Delta Buys Part of Virgin Atlantic

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After days of speculation, Delta Air Lines (DAL) confirmed its plans to acquire 49% stake in British carrier Virgin Atlantic that is currently with Singapore Airlines. Delta Air Lines will shell out £224 million or $360 million for the purchase and substantially gain more control over one of the hottest air routes across the globe – New York to London.

Singapore Airlines bought the 49% stake in Virgin Atlantic in 1999 for £600.3 million or $962 million, while the remaining 51% interest is controlled by founder Richard Branson. Following the deal, Virgin Atlantic Airways will continue to use its brand name and operating certificate.

Per the joint venture agreement between Delta Air Lines and Virgin Group, both companies will share the expenses and revenues of the flights. The joint venture will place an antitrust immunity application to the U.S. Department of Transportation to decide on the coordination of schedules and operations.

The two companies aim 31 total daily flights both ways between the U.K. and North America during peak season, along with 23 to and from London's Heathrow airport. This will hugely benefit customers with a broader network of flights, enhanced connectivity and suitable booking options.

The acquisition and consequent implementation of the joint venture is slated to take place toward the end of 2013.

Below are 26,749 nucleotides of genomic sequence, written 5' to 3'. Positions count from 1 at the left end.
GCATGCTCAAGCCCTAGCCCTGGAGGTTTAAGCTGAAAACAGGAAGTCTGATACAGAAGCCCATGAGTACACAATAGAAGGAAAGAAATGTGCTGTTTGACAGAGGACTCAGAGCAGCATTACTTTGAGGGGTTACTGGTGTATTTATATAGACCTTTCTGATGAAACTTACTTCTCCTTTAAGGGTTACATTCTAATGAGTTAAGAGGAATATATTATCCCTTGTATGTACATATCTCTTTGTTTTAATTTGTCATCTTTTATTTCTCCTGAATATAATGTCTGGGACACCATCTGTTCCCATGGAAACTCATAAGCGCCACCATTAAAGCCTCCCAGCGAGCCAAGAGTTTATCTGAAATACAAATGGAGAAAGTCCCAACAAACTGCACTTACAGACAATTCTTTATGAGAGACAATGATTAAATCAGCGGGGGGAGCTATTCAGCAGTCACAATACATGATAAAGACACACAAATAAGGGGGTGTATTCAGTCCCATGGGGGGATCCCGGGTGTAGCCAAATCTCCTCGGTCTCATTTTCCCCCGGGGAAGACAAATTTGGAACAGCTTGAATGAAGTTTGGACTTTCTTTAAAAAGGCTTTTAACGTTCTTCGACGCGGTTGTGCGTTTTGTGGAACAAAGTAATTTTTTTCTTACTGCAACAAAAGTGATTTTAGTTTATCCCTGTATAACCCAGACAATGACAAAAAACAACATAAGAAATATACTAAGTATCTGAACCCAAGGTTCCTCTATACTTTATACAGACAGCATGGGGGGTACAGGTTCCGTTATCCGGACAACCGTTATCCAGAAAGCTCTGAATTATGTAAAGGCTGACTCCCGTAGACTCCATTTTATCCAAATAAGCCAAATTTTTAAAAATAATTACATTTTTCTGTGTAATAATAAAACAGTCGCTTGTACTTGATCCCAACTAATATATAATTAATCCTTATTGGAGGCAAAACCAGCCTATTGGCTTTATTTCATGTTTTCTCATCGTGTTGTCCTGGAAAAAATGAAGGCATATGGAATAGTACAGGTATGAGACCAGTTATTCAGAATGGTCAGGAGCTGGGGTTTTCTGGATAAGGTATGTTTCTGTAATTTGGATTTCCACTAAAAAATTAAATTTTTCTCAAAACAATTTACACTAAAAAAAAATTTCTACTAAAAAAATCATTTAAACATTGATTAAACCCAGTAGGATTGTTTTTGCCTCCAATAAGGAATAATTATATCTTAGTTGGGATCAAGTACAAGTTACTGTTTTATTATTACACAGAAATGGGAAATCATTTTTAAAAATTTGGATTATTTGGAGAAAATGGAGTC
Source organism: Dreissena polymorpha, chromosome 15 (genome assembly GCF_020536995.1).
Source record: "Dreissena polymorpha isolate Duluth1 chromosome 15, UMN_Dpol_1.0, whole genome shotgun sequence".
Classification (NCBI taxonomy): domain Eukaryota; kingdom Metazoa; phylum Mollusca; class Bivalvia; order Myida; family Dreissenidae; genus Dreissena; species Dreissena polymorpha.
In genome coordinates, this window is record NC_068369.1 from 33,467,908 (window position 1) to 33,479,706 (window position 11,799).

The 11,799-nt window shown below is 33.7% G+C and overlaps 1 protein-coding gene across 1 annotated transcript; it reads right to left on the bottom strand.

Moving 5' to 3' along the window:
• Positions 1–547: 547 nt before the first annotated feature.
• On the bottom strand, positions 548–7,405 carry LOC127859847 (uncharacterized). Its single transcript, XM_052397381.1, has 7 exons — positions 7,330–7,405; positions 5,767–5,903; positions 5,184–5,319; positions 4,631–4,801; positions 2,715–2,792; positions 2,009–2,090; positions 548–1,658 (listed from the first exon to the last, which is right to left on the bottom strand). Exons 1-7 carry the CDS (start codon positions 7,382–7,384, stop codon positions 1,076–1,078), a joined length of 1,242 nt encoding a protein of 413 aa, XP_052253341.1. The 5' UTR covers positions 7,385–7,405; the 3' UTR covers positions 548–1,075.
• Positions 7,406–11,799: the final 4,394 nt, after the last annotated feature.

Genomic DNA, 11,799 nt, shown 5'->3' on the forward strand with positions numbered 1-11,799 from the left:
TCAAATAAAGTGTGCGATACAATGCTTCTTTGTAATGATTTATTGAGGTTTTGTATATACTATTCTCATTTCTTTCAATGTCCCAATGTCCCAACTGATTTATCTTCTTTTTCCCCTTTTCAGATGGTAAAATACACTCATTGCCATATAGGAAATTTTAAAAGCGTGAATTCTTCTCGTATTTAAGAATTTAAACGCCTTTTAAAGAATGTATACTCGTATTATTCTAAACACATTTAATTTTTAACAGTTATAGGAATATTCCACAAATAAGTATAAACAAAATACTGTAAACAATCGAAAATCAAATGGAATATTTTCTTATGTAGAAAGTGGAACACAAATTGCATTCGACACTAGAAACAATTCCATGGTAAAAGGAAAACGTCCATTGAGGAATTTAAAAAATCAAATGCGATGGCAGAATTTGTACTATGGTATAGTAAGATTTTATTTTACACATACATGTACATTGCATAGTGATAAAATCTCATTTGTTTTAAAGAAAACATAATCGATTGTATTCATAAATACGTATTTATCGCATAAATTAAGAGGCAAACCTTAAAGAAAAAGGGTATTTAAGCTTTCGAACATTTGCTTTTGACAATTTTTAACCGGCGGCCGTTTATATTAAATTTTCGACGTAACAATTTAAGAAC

Following the partnership, Delta Air Lines and Virgin Atlantic will gain 36% access to the New York-London travel route, second to the 51% control exercised by British Airways and AMR Corp. United Continental Holdings (UAL) comes third with 13% of the market share.

Over the past two years, Delta Air Lines has been trying to buy a stake in Virgin Atlantic with the aim to expand its wings in Heathrow airport. With the acquisition, the company will not only position itself favorably in the London arena but will also get the elite passengers of Virgin Atlantic.

On the other hand, Singapore Airlines, over the last few quarters, had been toying with the idea to sell Virgin Atlantic that had been largely unprofitable, battered by the effects of high fuel costs and European debt market crisis. For the fiscal year that ended on February, this year, Virgin Atlantic posted revenue of £2.74 billion and incurred pre-tax operating loss of £80.2 million.

Delta Air Lines currently retains a Zacks #3 Rank, implying a short-term Hold rating for a period of one to three months. We also maintain a long-term Neutral recommendation on the stock.
 

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